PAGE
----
Although the attacks were manifest in other states across the country, Zamfara and Katsina states were at the receiving end of a major percentage of attacks by bandits, which resulted in abductions and killings.


Ekweremadu attacked in Germany

In August, Nigeria’s former Deputy Senate President, Ike Ekweremadu, was physically attacked by a mob while attending a cultural event in Germany. Ekweremadu, who confirmed the attack in a statement, said the attackers were members of the Indigenous Peoples of Biafra (IPOB), a South-East secessionist group. In the one-minute video, the mob chanted ‘go back’ while trying to deny Mr Ekweremadu entry. The lawmaker had initially retreated, but later turned back towards the entrance of the venue. In reaction, the men furiously dragged Ekweremadu out of the venue, ripping his clothes.


Border closure

In October, Nigeria closed its borders to the movement of goods. The move, aimed at curbing smuggling, led to rise in the prices of goods, while critics claimed that it threatened free trade across the region. The unexpected nature of the announcement gave traders and communities little time to prepare for the economic shock that followed. By December 2019, the reports were bitter-sweet, while certain sections of the local trading communities in Nigeria recoded huge sales, while traders with goods stuck at the border complained of their goods getting spoilt.


Hate Speech bill

The Senate reintroduced a bill that seeks to penalise persons found guilty of hate speech. The National Commission for the Prohibition of Hate Speech Bill was sponsored by the deputy chief whip, Aliyu Abdullahi. It prescribes death penalty for anyone found guilty of spreading falsehood that leads to the death of another person. The bill also seeks the establishment of a National Commission for the Prohibition of Hate Speech to help investigate and prosecute offenders. A similar bill was introduced to the Senate in March 2018 for consideration and passage. It however, did not make it through to third reading. The reintroduction of the bill has generated controversies among Nigerians. Some rights groups have kicked against the bill, because of its narrow and unclear definition of what constitutes hate speech.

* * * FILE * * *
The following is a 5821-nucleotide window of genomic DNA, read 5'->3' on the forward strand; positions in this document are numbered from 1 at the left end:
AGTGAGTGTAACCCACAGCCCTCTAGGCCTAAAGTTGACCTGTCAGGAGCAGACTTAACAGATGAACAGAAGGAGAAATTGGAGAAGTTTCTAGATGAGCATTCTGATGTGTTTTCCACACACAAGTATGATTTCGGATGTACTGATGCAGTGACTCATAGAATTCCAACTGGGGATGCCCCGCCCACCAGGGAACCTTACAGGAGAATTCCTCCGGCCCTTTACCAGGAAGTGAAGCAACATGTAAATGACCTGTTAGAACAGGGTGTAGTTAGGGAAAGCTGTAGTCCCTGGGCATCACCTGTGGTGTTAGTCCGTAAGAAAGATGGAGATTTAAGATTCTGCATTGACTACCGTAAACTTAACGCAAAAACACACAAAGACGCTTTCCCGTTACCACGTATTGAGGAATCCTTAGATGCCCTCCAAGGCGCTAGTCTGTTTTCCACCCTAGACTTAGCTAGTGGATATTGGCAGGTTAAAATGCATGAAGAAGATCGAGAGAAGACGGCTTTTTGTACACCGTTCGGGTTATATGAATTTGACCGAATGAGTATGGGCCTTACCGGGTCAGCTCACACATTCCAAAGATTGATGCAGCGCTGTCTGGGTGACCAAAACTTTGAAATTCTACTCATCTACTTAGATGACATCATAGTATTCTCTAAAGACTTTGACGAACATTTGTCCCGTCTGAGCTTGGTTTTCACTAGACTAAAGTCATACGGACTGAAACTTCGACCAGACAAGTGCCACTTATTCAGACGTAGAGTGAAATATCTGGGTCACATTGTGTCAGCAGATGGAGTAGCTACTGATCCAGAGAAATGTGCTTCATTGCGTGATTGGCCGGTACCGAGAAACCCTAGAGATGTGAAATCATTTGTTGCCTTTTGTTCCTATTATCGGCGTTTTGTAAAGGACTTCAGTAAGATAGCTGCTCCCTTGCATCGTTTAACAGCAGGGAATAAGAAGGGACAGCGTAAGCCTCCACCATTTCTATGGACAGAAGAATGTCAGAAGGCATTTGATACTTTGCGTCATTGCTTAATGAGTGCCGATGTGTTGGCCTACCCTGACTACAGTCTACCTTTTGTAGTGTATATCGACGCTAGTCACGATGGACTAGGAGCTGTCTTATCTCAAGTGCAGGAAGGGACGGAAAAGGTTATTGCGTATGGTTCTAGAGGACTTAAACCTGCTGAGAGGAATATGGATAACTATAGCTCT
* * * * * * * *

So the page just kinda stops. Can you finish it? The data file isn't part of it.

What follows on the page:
The P&I.D. imbroglio

A commercial court in the UK ruled that Nigeria must pay a UK firm, Process and Industrial Development Limited (P & ID) a sum of $9.6 billion or have its assets in the UK to the tune of that amount forfeited. The report on the UK court ruling sparked some debate, especially considering the country’s debt profile.


Governor Ganduje and Emir Sanusi’s feud

From the reports on the happenings concerning the individuals involved, Governor Abdullahi Umar Ganduje of Kano State and the Emir of Kano, Sanusi Lamido Sanusi, seem to have fallen apart. The feud extended when it seemed apparent that Sanusi backed Abba Kabir-Yusuf of the PDP ahead of the governorship election in Kano. Interestingly, APC’s Ganduje lost the election after the first ballot. Yusuf polled 1,014,353 votes against Ganduje, who secured 953,522 votes. The election was declared ‘inconclusive’ by INEC and after a supplementary election was conducted, Ganduje was declared winner with a margin of 8,982 votes. Muhammadu Sanusi II, the Emir of Kano, has also been accused of misuse of royal finances. There was also the matter of the bill aimed at the establishment of five emirates – Kano, Rano, Gaya, Karaye and Bichi – just as the size of the emirate under Muhammadu Sanusi II has been reduced to 10 local governments from the 44 Local Government Areas (LGAs) in Kano.


Oshiomhole and Obaseki’s impasse